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Property Investors Celebrate Removal Of Income Requirement From Buy-To-Let Mortgages

Property Investors Celebrate Removal Of Income Requirement From Buy-To-Let Mortgages

Buy-To-Let Mortgages On Offer
Based On Rental Income

There is good news for UK based property investors looking for a buy-to-let mortgage as lenders are beginning to understand how landlords make profit from property. Now one lender is taking the lead and offering buy-to-let mortgages based on rental income without worrying about a borrowers personal income.

Mortgage lender, BM Solutions, part of the Lloyds banking group, has removed their minimum £25,000 (GBP) income requirement from all of their buy-to-let mortgages.

Instead, the lender will make a buy-to-let mortgage offer based on the potential rental income expected to be generated by the rental property purchase, rather than being based on a borrower’s employed earnings.

The BM Solutions Buy-To-Let mortgage affordability calculation remains at 125% of the rental income, but the overall lending criteria have been tightened.

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New Help to Buy scheme may not be much use to first-time buyers as property prices continue to rise

New Help to Buy scheme may not be much use to first-time buyers as property prices continue to rise

Help to Buy scheme may boost

UK property prices
but may not be much use

to first time buyers

The controversial Government incentive scheme “Help to Buy” set for launch on 1st January 2014 is designed to aid first time buyers with property purchases and in turn this incentive could boost the UK residential property sales market without being of any real use to first-time buyers.

Morgan Stanley have issued a forecast that UK residential property prices are expected to increase between 8% and 13% before the end of 2014 and the bank reckons that its forecast is “supported by government policy”.

The investment bank’s prediction follows a warning by the Organisation for Economic Co-operation and Development (OECD) which says that the Help to Buy scheme offering 95% mortgages, due to launch in January 2014, could pump up UK residential property prices but would not necessarily increase the supply of available residential property.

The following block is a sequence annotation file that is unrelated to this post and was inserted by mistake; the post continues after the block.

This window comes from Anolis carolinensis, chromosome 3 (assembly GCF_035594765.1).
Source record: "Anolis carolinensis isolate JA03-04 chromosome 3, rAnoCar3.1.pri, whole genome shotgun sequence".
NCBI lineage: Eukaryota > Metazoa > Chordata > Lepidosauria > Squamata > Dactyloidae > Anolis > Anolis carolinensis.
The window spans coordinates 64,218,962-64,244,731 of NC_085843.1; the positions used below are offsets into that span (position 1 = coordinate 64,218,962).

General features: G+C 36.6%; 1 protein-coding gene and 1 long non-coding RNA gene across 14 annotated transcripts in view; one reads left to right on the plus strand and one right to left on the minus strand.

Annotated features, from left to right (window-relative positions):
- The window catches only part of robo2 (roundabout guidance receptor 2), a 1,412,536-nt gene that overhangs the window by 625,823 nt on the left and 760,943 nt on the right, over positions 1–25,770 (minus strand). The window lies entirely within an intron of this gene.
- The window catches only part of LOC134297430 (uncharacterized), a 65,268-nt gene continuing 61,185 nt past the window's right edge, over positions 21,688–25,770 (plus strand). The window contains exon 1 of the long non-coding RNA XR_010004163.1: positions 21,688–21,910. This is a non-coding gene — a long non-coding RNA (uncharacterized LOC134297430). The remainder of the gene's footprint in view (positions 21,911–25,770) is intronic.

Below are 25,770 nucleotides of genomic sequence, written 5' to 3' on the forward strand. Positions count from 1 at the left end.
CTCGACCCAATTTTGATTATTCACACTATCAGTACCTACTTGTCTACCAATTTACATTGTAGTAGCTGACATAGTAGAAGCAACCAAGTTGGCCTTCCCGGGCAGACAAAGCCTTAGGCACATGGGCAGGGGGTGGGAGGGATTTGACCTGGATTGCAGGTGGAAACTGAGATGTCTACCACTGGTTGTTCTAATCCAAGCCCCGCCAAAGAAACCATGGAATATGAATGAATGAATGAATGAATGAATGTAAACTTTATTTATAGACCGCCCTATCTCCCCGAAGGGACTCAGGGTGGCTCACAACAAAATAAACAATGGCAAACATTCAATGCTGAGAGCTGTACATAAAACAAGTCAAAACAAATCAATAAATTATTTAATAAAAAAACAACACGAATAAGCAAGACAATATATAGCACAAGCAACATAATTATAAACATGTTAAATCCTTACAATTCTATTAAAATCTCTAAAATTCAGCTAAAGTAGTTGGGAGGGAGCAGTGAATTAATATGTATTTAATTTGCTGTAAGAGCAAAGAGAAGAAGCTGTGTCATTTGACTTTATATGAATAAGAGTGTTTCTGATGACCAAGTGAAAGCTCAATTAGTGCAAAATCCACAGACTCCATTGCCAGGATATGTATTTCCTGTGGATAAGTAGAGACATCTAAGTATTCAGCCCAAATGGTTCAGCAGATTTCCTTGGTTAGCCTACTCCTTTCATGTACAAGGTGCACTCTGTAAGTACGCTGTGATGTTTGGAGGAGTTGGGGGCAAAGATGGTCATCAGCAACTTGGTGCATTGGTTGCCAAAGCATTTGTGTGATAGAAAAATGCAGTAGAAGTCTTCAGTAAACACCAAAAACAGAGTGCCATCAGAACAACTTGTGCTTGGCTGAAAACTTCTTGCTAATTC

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A CHEAP mortgage bonanza could revive the housing market as lenders roll out exceptional deals.

Cheaper Mortgages On Way For UK

Cheaper Mortgages On Way For UK

The number of record-low mortgages have boomed since Christmas 2012, with several major  lenders launching fixed-rate products with an interest rate below two per cent.

Aaron Strutt, mortgage broker at Trinity Financial, said: “It’s been a great start to 2013 with lenders launching fantastically cheap rates. Many are once-in-a-lifetime deals.”

HSBC is the latest major lender to launch a fixed-rate deal below two per cent.

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Confidence in the UK’s commercial property sector has fallen for the first time in almost a year amid fears about the economic fallout of the Eurozone crisis.

According to survey data released last Friday by Lloyds Banking Group, the UK’s largest commercial lender, confidence in the prospects of the industry are being pushed lower by fund managers, only 10% of whom expect activity to increase within the next six months.

Large businesses were more positive, however, with more than two-thirds intending to increase their exposure to the sector.

Lloyds is well placed to gauge industry sentiment, having inherited a large loan book from its takeover of HBOS.

The group owns more than £60 Billion (GBP) or $93 Billion (USD) of commercial property loans.

Lloyds’ Managing Director of Corporate Real Estate, Lynda Shillaw said: “This quarter’s market overview suggests that weakening prospects for the world economy, turbulence in global financial markets and Europe’s sovereign debt crisis are impacting negatively on UK commercial property confidence.”

Added to the news that UK retail surveyors are reporting an increase in vacant retail units and the picture becomes even gloomier for landlords with commercial premises on the British high street.

According to the Royal Institute of Chartered Surveyors, (RICS), the number of retail surveyors who saw an increase in available shop space rose 14% during the three months to September,